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The AK Party’s LGBT partisans attended presidential candidate and Prime Minister Recep Tayyip Erdoğan’s rally for the first time yesterday in Maltepe and they displayed a flag. The group shared photos from the rally on their AK LGBTI Twitter account with the note, “HOMOSEXUALS STAND BESIDE TAYYİP ERDOĞAN. WE ARE AT RALLIES. GET USED TO IT, WE ARE EVERYWHERE.” One user tweeted the following, “I waved the rainbow flag at the very front. Our Prime Minister probably saw it too.” The photographs received supportive comments but there was a hostile message too, which read, “My brothers in the AK Party, put your foot down against this ridicule.”

Before the rally, representatives from the group spoke to Milliyet’s Damla Yur and explained that they had support from the party administration.

The news story entitled “There are active AK Party members in our group” reads as follows:

The first time we saw the rainbow flag next to AK Party members was during the opening ceremony of the Istanbul-Ankara High Speed Railway where Prime Minister Recep Tayyip Erdoğan was also in attendance. The former Minister of State Responsible for Women and Family Affairs, AK Party deputy Selma Aliye Kavaf had declared once that “[she thought] homosexuality was a disease that needed to be cured.”

The AK Party’s Afyon Deputy Halil Ürün had asked, “What is LGBT? I have no idea. How should I know about it? We are ignorant about these issues.” The goal of the AK Party’s LGBTI members is to change the negative perceptions of right wing and conservative sectors against LGBTI people. The group entitled “The LGBTI of the AK Party,” founded on 30 March, already has 937 followers on social media. Three hundred of these followers are assumed to be AK Party members but only 11 people attended the initial meeting.

Some Active Party Members

One of the founders of the group, Kerem, shared the group’s goals with Milliyet. Kerem explains that they aim to make sure that the heterosexual sectors understand how there are LGBTI individuals who vote for the AK Party. It is for this reason that they decided to get together and become visible. Kerem has previously worked in AK Party organizations and states that they are able to reach people through social media. Kerem says that there are several AK Party members who came out with their sexual orientations:

“There are some very active party members in our group. An AK Party affiliated mayor sent us a congratulatory message when we first founded our group. We are not only in touch with AK Party. We have also received support from the LISTAG (Families of LGBTs in Istanbul) Family Group, Hevi LGBT, the Istanbul LGBTT Solidarity Association and other LGBTI groups.

“I have been hurt”

“As a homosexual person who votes for the AK Party, I have at times been very hurt and saddened by the declarations of the AK Party deputies. Our goal is to change the perceptions of right leaning and conservative sectors that have similar thoughts. Every political party may include people who think negatively of LGBTI individuals and there are LGBTI-phobic people among conservatives too. But this does not mean that all hate crimes are committed by conservatives. It would not be right to associate the hate crimes with a single party.”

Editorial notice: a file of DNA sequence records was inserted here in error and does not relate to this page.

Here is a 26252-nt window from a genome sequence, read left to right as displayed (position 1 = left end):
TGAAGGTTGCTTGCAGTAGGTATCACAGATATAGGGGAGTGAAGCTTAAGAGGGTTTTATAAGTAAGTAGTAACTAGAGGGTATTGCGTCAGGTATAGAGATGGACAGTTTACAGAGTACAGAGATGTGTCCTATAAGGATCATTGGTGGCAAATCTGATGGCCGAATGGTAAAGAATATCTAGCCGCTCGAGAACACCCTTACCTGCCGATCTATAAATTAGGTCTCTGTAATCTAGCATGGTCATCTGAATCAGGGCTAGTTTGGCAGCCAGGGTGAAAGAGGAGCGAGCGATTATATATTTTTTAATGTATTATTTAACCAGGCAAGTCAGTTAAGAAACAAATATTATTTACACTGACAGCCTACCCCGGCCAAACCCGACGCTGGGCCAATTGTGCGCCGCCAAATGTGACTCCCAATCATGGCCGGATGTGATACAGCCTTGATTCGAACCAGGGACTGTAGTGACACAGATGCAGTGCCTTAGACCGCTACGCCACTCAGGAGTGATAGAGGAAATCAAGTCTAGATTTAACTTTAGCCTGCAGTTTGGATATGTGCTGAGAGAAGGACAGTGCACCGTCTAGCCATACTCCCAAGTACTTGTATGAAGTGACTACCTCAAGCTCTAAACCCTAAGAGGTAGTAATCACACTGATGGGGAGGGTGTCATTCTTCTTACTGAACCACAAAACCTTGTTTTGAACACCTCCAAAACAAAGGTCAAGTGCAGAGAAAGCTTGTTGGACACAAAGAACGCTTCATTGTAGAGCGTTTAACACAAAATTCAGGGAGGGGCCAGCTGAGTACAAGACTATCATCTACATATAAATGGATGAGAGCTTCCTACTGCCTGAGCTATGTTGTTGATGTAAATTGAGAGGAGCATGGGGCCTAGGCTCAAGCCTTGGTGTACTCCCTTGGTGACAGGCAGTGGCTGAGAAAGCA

Constitutional Court of Turkey: Referring to gays as “perverts” is hate speech

Source: Yıldız Tar, “Constitutional Court of Turkey: Referring to gays as “perverts” is hate speech”, 17 July 2014, http://kaosgl.org/sayfa.php?id=17105

For the first time, hate speech on the ground of sexual orientation is among rulings of the Constitutional Court. The Court acknowledged that calling gays “perverts” is hate speech. The decision can be seen here in Turkish. 

Attorney Sinem Hun’s application to the Constitutional Court of Turkey about a news article that appeared on the website Habervaktim.com, which involved hate speech referring both to her and to the Kaos GL Association, has come to a conclusion.

The Constitutional Court declared that the article stating, “Sinem Hun who is registered with the Ankara Bar Association and is the lawyer of the association of the perverts called Kaos GL” on Habervaktim.com is indeed hate speech on the ground of sexual orientation but ruled that it actually takes aim at the association and not at the applicant. Hereby, this is the first time hate speech on the ground of sexual orientation has been acknowledged by the Constitutional Court.

Not an assault on honor and dignity!

The Court, in order to protect the material and moral rights of Sinem Hun, decided that it is acceptable that Hun’s right to protect her honor and dignity has been violated but that her right to respect for her honor and dignity has not been broken.

The Constitutional Court supported its decision by claiming that “Unless there is a call for violence or hate speech that might damage pluralistic democracy and might even destroy it, punishment which limits individuals’ freedom should be avoided”.

As the Court investigates Habervaktim.com’s article named “Zionist Servants Again Attack with Terror” they concluded that it did not include any hate speech regarding Sinem Hun.

Hun claimed that the expression “lawyer of the perverts” is hate speech, that there is an assault on her honor and that Habervaktim.com continuously assaults gays with its articles and hate speech.